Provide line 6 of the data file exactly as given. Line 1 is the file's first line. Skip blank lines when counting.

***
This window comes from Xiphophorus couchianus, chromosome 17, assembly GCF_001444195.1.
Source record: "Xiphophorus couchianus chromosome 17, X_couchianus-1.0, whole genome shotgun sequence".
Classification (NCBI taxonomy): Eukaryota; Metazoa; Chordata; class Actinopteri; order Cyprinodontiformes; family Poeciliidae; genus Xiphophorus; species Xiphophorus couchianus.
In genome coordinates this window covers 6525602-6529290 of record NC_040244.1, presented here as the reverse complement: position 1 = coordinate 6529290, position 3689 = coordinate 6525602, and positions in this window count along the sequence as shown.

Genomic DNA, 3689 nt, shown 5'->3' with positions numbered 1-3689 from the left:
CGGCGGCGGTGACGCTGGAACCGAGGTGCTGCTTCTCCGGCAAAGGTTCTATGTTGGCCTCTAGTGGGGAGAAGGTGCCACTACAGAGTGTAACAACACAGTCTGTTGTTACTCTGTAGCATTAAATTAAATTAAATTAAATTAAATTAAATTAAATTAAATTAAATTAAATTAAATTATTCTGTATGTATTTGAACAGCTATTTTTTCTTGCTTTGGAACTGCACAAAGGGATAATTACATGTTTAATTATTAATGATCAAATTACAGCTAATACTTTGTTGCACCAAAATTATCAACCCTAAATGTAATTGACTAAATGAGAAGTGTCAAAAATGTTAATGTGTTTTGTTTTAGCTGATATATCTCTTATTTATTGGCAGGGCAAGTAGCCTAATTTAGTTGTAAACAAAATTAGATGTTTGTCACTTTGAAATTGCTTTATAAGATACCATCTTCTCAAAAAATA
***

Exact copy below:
CGGCGGCGGTGACGCTGGAACCGAGGTGCTGCTTCTCCGGCAAAGGTTCTATGTTGGCCTCTAGTGGGGAGAAGGTGCCACTACAGAGTGTAACAACACAGTCTGTTGTTACTCTGTAGCATTAAATTAAATTAAATTAAATTAAATTAAATTAAATTAAATTAAATTAAATTAAATTATTCTGTATGTATTTGAACAGCTATTTTTTCTTGCTTTGGAACTGCACAAAGGGATAATTACATGTTTAATTATTAATGATCAAATTACAGCTAATACTTTGTTGCACCAAAATTATCAACCCTAAATGTAATTGACTAAATGAGAAGTGTCAAAAATGTTAATGTGTTTTGTTTTAGCTGATATATCTCTTATTTATTGGCAGGGCAAGTAGCCTAATTTAGTTGTAAACAAAATTAGATGTTTGTCACTTTGAAATTGCTTTATAAGATACCATCTTCTCAAAAAATA